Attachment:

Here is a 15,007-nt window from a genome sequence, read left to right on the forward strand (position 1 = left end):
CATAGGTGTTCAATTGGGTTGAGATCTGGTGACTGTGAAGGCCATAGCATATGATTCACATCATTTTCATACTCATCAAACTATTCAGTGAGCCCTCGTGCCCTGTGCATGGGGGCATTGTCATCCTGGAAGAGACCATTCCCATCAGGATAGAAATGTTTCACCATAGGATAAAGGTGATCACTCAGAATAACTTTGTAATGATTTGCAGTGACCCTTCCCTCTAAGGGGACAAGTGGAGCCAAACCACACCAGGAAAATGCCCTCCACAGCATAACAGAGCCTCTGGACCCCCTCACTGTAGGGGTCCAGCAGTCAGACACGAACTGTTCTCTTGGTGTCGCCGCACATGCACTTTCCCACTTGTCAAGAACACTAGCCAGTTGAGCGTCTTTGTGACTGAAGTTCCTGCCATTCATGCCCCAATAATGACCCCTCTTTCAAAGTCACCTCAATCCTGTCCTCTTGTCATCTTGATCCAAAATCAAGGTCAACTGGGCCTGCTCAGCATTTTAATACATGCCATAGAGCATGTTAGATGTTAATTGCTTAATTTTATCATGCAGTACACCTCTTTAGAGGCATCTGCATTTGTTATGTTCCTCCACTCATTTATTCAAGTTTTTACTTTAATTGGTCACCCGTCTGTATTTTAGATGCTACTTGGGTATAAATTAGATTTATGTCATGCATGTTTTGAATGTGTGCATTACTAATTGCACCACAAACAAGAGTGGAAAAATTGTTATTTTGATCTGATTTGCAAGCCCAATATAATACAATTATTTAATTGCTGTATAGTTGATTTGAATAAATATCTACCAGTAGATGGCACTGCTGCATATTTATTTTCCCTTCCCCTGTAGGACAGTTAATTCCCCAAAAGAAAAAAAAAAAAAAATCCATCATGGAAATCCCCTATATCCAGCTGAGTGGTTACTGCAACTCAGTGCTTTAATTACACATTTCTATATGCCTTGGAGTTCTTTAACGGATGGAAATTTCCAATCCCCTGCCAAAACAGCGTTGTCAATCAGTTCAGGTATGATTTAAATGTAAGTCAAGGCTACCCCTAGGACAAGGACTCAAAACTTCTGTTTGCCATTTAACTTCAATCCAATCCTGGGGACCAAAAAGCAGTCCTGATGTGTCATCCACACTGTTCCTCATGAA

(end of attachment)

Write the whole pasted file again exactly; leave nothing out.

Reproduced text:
Here is a 15,007-nt window from a genome sequence, read left to right on the forward strand (position 1 = left end):
CATAGGTGTTCAATTGGGTTGAGATCTGGTGACTGTGAAGGCCATAGCATATGATTCACATCATTTTCATACTCATCAAACTATTCAGTGAGCCCTCGTGCCCTGTGCATGGGGGCATTGTCATCCTGGAAGAGACCATTCCCATCAGGATAGAAATGTTTCACCATAGGATAAAGGTGATCACTCAGAATAACTTTGTAATGATTTGCAGTGACCCTTCCCTCTAAGGGGACAAGTGGAGCCAAACCACACCAGGAAAATGCCCTCCACAGCATAACAGAGCCTCTGGACCCCCTCACTGTAGGGGTCCAGCAGTCAGACACGAACTGTTCTCTTGGTGTCGCCGCACATGCACTTTCCCACTTGTCAAGAACACTAGCCAGTTGAGCGTCTTTGTGACTGAAGTTCCTGCCATTCATGCCCCAATAATGACCCCTCTTTCAAAGTCACCTCAATCCTGTCCTCTTGTCATCTTGATCCAAAATCAAGGTCAACTGGGCCTGCTCAGCATTTTAATACATGCCATAGAGCATGTTAGATGTTAATTGCTTAATTTTATCATGCAGTACACCTCTTTAGAGGCATCTGCATTTGTTATGTTCCTCCACTCATTTATTCAAGTTTTTACTTTAATTGGTCACCCGTCTGTATTTTAGATGCTACTTGGGTATAAATTAGATTTATGTCATGCATGTTTTGAATGTGTGCATTACTAATTGCACCACAAACAAGAGTGGAAAAATTGTTATTTTGATCTGATTTGCAAGCCCAATATAATACAATTATTTAATTGCTGTATAGTTGATTTGAATAAATATCTACCAGTAGATGGCACTGCTGCATATTTATTTTCCCTTCCCCTGTAGGACAGTTAATTCCCCAAAAGAAAAAAAAAAAAAAATCCATCATGGAAATCCCCTATATCCAGCTGAGTGGTTACTGCAACTCAGTGCTTTAATTACACATTTCTATATGCCTTGGAGTTCTTTAACGGATGGAAATTTCCAATCCCCTGCCAAAACAGCGTTGTCAATCAGTTCAGGTATGATTTAAATGTAAGTCAAGGCTACCCCTAGGACAAGGACTCAAAACTTCTGTTTGCCATTTAACTTCAATCCAATCCTGGGGACCAAAAAGCAGTCCTGATGTGTCATCCACACTGTTCCTCATGAA